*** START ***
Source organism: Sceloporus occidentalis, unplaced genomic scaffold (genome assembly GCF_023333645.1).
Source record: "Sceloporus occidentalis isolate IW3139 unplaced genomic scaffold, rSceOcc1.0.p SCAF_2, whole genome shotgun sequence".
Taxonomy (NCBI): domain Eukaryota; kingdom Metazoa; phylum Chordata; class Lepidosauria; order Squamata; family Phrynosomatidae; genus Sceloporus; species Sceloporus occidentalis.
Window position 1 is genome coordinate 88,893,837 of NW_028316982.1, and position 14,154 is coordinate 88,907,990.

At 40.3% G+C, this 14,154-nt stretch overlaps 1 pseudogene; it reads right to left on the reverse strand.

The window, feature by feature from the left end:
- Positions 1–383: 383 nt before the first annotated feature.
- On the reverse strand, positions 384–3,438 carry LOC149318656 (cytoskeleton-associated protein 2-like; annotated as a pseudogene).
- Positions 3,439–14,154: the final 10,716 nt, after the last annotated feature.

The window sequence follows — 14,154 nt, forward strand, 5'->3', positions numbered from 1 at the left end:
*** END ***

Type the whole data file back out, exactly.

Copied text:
Source organism: Sceloporus occidentalis, unplaced genomic scaffold (genome assembly GCF_023333645.1).
Source record: "Sceloporus occidentalis isolate IW3139 unplaced genomic scaffold, rSceOcc1.0.p SCAF_2, whole genome shotgun sequence".
Taxonomy (NCBI): domain Eukaryota; kingdom Metazoa; phylum Chordata; class Lepidosauria; order Squamata; family Phrynosomatidae; genus Sceloporus; species Sceloporus occidentalis.
Window position 1 is genome coordinate 88,893,837 of NW_028316982.1, and position 14,154 is coordinate 88,907,990.

At 40.3% G+C, this 14,154-nt stretch overlaps 1 pseudogene; it reads right to left on the reverse strand.

The window, feature by feature from the left end:
- Positions 1–383: 383 nt before the first annotated feature.
- On the reverse strand, positions 384–3,438 carry LOC149318656 (cytoskeleton-associated protein 2-like; annotated as a pseudogene).
- Positions 3,439–14,154: the final 10,716 nt, after the last annotated feature.

The window sequence follows — 14,154 nt, forward strand, 5'->3', positions numbered from 1 at the left end: